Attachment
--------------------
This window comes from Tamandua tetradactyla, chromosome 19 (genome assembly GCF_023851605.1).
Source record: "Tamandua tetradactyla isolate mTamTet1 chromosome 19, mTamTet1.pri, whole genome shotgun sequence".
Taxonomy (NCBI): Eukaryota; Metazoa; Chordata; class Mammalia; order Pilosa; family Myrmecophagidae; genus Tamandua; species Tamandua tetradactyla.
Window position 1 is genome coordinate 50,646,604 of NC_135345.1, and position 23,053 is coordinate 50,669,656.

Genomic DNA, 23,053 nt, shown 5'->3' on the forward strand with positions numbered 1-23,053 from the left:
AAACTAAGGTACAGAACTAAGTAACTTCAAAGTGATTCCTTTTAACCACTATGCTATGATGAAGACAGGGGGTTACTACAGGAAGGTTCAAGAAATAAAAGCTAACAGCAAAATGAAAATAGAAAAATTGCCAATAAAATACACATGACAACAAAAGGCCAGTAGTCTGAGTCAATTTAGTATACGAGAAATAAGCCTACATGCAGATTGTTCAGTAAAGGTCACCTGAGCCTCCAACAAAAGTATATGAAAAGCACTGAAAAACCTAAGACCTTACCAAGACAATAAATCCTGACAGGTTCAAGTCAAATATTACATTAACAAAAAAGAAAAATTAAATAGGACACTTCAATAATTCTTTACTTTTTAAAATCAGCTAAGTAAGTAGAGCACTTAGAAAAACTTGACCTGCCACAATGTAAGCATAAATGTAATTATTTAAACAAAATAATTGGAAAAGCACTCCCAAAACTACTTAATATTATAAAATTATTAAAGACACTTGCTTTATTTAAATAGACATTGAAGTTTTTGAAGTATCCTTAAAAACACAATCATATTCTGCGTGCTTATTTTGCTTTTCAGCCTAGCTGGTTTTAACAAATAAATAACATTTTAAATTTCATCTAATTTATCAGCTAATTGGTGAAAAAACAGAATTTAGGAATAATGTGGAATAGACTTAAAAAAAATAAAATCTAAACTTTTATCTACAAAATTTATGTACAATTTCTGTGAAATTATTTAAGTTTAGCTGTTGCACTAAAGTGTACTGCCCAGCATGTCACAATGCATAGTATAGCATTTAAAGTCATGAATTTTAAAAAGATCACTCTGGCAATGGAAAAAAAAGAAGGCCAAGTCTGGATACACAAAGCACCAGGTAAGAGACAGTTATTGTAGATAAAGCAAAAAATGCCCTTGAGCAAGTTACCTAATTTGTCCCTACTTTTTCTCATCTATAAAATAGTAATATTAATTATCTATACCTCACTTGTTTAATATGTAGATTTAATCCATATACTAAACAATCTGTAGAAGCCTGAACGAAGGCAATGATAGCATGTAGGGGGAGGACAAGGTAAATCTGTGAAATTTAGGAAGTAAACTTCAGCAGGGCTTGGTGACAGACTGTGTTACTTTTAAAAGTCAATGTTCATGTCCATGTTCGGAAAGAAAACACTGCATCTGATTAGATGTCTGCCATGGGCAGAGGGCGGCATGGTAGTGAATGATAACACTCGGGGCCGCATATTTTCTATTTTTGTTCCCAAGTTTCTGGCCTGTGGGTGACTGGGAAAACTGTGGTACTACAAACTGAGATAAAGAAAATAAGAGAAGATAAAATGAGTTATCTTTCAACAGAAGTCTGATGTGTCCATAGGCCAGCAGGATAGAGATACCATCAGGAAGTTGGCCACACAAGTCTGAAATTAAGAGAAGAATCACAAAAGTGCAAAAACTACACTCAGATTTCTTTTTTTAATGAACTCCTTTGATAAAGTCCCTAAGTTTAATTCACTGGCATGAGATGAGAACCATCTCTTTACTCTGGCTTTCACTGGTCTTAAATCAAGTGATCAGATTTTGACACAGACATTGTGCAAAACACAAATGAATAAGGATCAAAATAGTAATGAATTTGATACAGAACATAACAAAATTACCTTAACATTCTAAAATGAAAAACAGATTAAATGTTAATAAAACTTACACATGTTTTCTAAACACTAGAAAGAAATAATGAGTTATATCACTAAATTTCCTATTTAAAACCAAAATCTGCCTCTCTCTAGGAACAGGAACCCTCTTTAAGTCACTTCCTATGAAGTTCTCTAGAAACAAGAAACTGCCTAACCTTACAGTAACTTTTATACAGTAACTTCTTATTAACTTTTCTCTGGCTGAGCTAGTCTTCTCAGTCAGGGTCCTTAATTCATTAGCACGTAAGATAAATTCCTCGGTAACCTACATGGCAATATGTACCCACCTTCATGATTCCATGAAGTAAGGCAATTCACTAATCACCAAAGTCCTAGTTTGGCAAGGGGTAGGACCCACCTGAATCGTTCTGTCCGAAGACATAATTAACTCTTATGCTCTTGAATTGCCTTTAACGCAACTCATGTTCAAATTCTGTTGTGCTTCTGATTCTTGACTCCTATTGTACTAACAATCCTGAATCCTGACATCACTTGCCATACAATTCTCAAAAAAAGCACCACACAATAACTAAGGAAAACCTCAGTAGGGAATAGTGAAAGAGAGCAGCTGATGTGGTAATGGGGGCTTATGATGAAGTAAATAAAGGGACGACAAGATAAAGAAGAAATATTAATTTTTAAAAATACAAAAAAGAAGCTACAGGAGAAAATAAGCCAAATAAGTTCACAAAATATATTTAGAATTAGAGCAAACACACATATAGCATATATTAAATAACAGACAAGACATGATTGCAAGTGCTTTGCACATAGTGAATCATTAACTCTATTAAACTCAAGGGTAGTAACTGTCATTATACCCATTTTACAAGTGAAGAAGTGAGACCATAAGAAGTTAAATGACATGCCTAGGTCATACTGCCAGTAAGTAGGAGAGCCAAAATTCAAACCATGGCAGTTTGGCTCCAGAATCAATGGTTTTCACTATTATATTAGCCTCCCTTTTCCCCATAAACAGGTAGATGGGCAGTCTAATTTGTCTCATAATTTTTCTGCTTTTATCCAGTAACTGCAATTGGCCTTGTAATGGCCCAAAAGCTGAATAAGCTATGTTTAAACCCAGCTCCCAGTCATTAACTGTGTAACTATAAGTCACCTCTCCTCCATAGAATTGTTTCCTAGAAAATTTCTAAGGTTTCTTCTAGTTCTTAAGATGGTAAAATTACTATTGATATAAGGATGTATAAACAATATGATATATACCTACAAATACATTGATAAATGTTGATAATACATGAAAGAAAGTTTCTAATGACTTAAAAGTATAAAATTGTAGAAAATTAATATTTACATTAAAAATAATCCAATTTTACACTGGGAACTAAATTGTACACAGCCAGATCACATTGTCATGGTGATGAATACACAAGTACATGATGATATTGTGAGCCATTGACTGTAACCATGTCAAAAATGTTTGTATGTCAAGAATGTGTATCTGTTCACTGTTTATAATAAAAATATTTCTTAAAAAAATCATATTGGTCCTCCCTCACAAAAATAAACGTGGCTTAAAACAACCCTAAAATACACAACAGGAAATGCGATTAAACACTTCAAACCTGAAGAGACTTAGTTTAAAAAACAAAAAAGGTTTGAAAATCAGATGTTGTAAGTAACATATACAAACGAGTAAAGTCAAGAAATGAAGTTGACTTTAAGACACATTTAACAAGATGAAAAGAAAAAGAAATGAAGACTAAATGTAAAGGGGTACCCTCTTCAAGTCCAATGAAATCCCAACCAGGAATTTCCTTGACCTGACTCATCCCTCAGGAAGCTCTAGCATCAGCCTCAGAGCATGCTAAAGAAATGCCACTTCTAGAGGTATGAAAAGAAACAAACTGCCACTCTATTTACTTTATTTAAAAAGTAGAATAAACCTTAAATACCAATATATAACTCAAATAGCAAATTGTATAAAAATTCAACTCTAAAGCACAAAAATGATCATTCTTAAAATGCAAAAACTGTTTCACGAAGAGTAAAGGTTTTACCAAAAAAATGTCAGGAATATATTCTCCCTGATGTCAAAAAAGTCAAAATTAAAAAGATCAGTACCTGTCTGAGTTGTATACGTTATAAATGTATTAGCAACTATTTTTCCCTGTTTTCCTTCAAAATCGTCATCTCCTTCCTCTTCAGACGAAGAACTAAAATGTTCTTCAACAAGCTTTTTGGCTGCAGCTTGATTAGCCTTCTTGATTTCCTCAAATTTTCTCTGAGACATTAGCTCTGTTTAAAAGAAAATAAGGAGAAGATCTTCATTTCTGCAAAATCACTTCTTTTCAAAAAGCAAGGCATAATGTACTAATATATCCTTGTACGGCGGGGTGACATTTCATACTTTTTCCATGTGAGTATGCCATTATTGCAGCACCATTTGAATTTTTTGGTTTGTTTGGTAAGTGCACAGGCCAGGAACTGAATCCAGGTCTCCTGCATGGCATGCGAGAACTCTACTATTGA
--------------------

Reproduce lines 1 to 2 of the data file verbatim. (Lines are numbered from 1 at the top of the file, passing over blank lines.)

This window comes from Tamandua tetradactyla, chromosome 19 (genome assembly GCF_023851605.1).
Source record: "Tamandua tetradactyla isolate mTamTet1 chromosome 19, mTamTet1.pri, whole genome shotgun sequence".